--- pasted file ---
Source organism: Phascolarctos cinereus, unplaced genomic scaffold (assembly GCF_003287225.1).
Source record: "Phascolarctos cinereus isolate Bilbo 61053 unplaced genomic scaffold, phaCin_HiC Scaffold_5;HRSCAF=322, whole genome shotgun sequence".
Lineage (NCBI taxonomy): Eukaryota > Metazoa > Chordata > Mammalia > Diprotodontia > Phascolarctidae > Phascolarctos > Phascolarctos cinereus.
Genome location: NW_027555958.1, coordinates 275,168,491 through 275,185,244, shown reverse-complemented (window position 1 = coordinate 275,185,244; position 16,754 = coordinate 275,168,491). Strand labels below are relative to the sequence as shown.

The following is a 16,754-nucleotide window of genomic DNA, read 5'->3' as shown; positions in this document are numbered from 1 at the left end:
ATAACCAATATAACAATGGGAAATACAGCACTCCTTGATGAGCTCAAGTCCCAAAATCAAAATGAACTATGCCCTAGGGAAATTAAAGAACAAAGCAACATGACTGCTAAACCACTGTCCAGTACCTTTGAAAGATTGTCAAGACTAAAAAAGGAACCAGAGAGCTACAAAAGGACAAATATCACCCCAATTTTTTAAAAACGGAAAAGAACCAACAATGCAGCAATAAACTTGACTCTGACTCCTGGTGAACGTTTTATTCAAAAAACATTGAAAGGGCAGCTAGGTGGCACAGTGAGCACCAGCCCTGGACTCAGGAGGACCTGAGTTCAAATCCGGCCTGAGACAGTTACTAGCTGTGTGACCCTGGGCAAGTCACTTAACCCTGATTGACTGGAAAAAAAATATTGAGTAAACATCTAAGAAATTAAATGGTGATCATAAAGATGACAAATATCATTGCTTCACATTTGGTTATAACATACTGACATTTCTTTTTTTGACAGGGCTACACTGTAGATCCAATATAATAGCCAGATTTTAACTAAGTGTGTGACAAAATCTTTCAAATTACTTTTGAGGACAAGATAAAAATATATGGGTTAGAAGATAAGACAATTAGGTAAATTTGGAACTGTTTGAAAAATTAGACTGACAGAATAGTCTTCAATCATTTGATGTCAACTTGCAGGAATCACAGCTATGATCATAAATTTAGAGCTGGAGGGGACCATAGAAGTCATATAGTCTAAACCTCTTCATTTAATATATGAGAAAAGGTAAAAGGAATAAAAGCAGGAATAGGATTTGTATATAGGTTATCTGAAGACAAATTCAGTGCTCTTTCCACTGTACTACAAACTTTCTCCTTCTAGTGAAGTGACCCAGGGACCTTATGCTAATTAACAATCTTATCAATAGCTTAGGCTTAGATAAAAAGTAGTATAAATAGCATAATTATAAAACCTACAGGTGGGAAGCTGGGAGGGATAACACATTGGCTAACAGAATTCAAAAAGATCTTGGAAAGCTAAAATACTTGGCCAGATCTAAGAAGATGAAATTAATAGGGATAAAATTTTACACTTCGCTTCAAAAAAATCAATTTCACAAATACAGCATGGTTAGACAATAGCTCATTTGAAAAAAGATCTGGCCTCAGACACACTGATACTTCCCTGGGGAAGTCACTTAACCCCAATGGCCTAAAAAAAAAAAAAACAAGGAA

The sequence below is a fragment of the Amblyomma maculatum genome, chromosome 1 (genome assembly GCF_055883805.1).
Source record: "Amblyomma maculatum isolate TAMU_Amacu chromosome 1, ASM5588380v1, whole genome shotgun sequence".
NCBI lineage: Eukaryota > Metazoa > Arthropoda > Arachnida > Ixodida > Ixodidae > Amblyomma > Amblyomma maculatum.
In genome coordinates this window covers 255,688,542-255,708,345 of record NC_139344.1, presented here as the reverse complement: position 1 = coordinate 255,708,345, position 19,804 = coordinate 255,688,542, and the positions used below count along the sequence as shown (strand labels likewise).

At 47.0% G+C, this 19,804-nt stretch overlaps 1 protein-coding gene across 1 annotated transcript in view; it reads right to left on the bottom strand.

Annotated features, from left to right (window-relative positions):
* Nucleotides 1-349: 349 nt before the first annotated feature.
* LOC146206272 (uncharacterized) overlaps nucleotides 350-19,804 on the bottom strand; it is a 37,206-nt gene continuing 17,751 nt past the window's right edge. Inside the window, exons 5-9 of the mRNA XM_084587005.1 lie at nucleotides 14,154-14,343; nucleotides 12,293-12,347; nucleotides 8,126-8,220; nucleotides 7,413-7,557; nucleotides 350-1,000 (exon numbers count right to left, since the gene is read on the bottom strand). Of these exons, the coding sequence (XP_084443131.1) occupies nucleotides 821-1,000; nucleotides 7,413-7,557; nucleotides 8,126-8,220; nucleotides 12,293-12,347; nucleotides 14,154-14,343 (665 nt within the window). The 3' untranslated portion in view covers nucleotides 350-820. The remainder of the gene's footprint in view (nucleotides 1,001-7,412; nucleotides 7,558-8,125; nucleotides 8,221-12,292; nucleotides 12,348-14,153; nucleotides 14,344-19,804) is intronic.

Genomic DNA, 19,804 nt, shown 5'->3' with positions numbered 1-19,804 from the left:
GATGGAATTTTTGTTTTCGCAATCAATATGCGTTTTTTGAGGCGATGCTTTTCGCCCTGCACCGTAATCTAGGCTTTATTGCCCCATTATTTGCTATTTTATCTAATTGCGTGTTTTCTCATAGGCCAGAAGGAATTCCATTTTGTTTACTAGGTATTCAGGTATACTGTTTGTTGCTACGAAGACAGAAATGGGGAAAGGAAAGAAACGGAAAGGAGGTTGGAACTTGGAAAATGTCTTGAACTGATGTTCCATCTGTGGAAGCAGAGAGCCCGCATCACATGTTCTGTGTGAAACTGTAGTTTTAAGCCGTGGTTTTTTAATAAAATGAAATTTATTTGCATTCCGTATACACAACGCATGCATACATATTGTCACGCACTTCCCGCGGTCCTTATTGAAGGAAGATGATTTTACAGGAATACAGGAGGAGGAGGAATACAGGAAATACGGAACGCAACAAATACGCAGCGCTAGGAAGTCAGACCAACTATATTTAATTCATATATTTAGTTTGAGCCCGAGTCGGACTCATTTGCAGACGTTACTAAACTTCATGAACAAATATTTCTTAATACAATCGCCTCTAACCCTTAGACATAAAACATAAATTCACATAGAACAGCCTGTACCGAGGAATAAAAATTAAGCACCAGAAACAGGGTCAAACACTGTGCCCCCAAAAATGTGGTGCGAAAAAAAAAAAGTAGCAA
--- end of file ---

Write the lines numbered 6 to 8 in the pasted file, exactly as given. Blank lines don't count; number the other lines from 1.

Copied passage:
ATAACCAATATAACAATGGGAAATACAGCACTCCTTGATGAGCTCAAGTCCCAAAATCAAAATGAACTATGCCCTAGGGAAATTAAAGAACAAAGCAACATGACTGCTAAACCACTGTCCAGTACCTTTGAAAGATTGTCAAGACTAAAAAAGGAACCAGAGAGCTACAAAAGGACAAATATCACCCCAATTTTTTAAAAACGGAAAAGAACCAACAATGCAGCAATAAACTTGACTCTGACTCCTGGTGAACGTTTTATTCAAAAAACATTGAAAGGGCAGCTAGGTGGCACAGTGAGCACCAGCCCTGGACTCAGGAGGACCTGAGTTCAAATCCGGCCTGAGACAGTTACTAGCTGTGTGACCCTGGGCAAGTCACTTAACCCTGATTGACTGGAAAAAAAATATTGAGTAAACATCTAAGAAATTAAATGGTGATCATAAAGATGACAAATATCATTGCTTCACATTTGGTTATAACATACTGACATTTCTTTTTTTGACAGGGCTACACTGTAGATCCAATATAATAGCCAGATTTTAACTAAGTGTGTGACAAAATCTTTCAAATTACTTTTGAGGACAAGATAAAAATATATGGGTTAGAAGATAAGACAATTAGGTAAATTTGGAACTGTTTGAAAAATTAGACTGACAGAATAGTCTTCAATCATTTGATGTCAACTTGCAGGAATCACAGCTATGATCATAAATTTAGAGCTGGAGGGGACCATAGAAGTCATATAGTCTAAACCTCTTCATTTAATATATGAGAAAAGGTAAAAGGAATAAAAGCAGGAATAGGATTTGTATATAGGTTATCTGAAGACAAATTCAGTGCTCTTTCCACTGTACTACAAACTTTCTCCTTCTAGTGAAGTGACCCAGGGACCTTATGCTAATTAACAATCTTATCAATAGCTTAGGCTTAGATAAAAAGTAGTATAAATAGCATAATTATAAAACCTACAGGTGGGAAGCTGGGAGGGATAACACATTGGCTAACAGAATTCAAAAAGATCTTGGAAAGCTAAAATACTTGGCCAGATCTAAGAAGATGAAATTAATAGGGATAAAATTTTACACTTCGCTTCAAAAAAATCAATTTCACAAATACAGCATGGTTAGACAATAGCTCATTTGAAAAAAGATCTGGCCTCAGACACACTGATACTTCCCTGGGGAAGTCACTTAACCCCAATGGCCTAAAAAAAAAAAAAACAAGGAA

The sequence below is a fragment of the Amblyomma maculatum genome, chromosome 1 (genome assembly GCF_055883805.1).
Source record: "Amblyomma maculatum isolate TAMU_Amacu chromosome 1, ASM5588380v1, whole genome shotgun sequence".